Cameras You Can Rely On: The Nikon D90 vs. The Nikon D7100

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We compare two of the long-lasting cameras on the market. The Nikon D90 vs. Nikon D7100, which will you prefer?

Nikon has a long tradition of making excellent DSLR cameras, especially those using the smaller cropped sensors, typically found in the entry and enthusiast lineup.  Two of the most popular include the older D90, which was introduced in 2008 and has since been discontinued, as well as the D7100, which was first introduced in 2013 and is still in Nikon’s current lineup.  The D90 and D7100 remain excellent cameras capable of producing excellent results and years of service.  Ultimately, the best choice depends on which features best fit your needs as a photographer.


Despite the D7100 evolving from the D90, the two cameras share very few similarities beyond the format used in the two cameras.  In both cases the cameras use the cropped sensor format, which Nikon calls DX.  This format uses a smaller and less expensive CMOS sensor that measures 23.6mm x 15.8mm.  These smaller sensors have been traditionally cheaper to manufacture and are key to Nikon being able to offer these cameras at relatively low price points.  While cheaper and smaller, these sensors are still capable of capturing excellent images.

In both cameras, the photographer has the capability to use a variety of exposure modes including Aperture-Priority Auto (A), Manual (M), Programmed Auto With Flexible Program (P), Shutter-Priority Auto (S), as well as a variety of preset scene modes.  This allows the photographer to take as much control of the cameras as they desire.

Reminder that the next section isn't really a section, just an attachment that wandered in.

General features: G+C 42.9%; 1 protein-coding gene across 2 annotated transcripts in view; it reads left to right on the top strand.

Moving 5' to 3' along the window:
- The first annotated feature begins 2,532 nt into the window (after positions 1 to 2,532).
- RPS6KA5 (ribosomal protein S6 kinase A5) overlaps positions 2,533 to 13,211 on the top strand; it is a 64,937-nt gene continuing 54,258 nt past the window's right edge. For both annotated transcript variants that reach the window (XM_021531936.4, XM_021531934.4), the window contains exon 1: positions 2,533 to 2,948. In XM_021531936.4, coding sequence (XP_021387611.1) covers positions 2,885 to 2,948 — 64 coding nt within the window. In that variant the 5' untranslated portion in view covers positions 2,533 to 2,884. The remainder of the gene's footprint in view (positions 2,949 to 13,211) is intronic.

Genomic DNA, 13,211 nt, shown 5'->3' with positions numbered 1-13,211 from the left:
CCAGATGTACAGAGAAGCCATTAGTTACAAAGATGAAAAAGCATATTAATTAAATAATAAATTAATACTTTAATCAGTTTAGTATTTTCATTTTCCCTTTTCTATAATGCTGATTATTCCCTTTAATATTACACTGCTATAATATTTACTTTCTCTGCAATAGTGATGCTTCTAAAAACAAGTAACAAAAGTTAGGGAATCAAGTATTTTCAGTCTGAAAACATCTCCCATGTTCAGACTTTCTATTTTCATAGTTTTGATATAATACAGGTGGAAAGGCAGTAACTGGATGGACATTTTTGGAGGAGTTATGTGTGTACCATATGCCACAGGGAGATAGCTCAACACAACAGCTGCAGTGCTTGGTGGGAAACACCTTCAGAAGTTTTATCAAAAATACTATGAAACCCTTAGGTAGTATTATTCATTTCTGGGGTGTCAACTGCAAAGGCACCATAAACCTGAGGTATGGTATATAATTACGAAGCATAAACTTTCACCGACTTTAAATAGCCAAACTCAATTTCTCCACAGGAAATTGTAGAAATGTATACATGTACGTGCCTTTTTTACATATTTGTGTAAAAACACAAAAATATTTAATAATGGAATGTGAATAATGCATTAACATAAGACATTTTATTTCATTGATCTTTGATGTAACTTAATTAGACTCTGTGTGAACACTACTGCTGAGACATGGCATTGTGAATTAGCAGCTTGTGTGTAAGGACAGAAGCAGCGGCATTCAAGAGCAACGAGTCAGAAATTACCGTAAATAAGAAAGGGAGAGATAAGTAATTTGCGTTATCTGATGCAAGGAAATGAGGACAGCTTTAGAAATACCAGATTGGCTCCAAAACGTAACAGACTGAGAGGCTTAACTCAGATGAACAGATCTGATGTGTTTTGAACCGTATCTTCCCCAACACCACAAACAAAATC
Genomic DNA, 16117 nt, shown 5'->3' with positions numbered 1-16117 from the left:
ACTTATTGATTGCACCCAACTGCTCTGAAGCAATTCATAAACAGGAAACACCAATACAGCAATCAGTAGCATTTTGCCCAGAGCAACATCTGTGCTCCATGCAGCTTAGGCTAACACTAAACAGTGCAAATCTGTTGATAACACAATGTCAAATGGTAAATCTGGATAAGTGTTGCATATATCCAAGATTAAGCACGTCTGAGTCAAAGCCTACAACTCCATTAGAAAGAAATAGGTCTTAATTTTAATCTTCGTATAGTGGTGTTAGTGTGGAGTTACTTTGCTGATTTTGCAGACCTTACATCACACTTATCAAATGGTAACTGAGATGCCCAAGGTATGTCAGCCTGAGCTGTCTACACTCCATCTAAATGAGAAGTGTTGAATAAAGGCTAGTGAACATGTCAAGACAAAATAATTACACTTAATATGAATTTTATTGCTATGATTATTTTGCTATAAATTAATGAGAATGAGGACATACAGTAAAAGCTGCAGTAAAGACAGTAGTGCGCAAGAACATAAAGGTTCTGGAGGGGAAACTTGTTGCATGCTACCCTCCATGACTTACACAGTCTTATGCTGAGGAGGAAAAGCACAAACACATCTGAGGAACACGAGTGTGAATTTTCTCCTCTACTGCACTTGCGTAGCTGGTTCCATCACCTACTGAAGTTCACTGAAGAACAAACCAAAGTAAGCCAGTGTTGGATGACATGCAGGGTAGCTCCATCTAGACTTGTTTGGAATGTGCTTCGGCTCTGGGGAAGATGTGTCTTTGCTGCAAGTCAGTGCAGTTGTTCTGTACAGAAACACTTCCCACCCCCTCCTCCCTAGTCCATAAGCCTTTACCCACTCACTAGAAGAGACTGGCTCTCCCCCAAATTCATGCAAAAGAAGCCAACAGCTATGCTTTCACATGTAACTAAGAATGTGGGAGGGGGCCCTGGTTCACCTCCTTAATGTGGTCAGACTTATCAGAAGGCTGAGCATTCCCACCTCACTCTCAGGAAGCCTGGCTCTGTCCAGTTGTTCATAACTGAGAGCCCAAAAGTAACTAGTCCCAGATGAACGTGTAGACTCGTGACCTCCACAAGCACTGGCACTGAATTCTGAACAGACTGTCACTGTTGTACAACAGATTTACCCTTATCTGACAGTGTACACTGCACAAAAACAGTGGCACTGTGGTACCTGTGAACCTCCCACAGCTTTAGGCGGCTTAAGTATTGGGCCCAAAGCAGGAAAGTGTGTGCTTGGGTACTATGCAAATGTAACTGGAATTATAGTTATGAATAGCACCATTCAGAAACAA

Other similarities include a built-in flash, which is very useful in low light situations, as well as for fill in flash in bright conditions, as well as a built-in sensor cleaner.  In addition, images in both cameras can be recorded in either RAW or JPEG files.  Both cameras are very similar in size and weight as well.


As one would expect, there are a number of significant differences between the two cameras, with many related to the change in technology in the years between the introduction of the D90 and the D7100.  One of the most significant differences is the effective megapixel count found in each camera.  In the case of the D90, images are captured at 12.3 megapixels, while on the D7100 the images are captured at 24.1 megapixels.

The D7100 has the customizable U1 and U2 settings, which allow the photographer to save custom user-defined settings in the camera’s memory and instantly recall them by turning the dial.   This is an excellent feature is very useful in the field as it eliminates the need to recall these settings using the camera’s menu.   This feature, which was first introduced on the D7000, does not exist on the D90.

Another significant difference between the two cameras is in the autofocus systems.  While effective and providing excellent results, the system found on the D90 only has 11 autofocus points compared to 51 found on the D7100.  More autofocus points give the photographer greater control over composing the image.  Somewhat related to this is the viewfinder on the D7100 provides 100% coverage compared to 96% on the D90.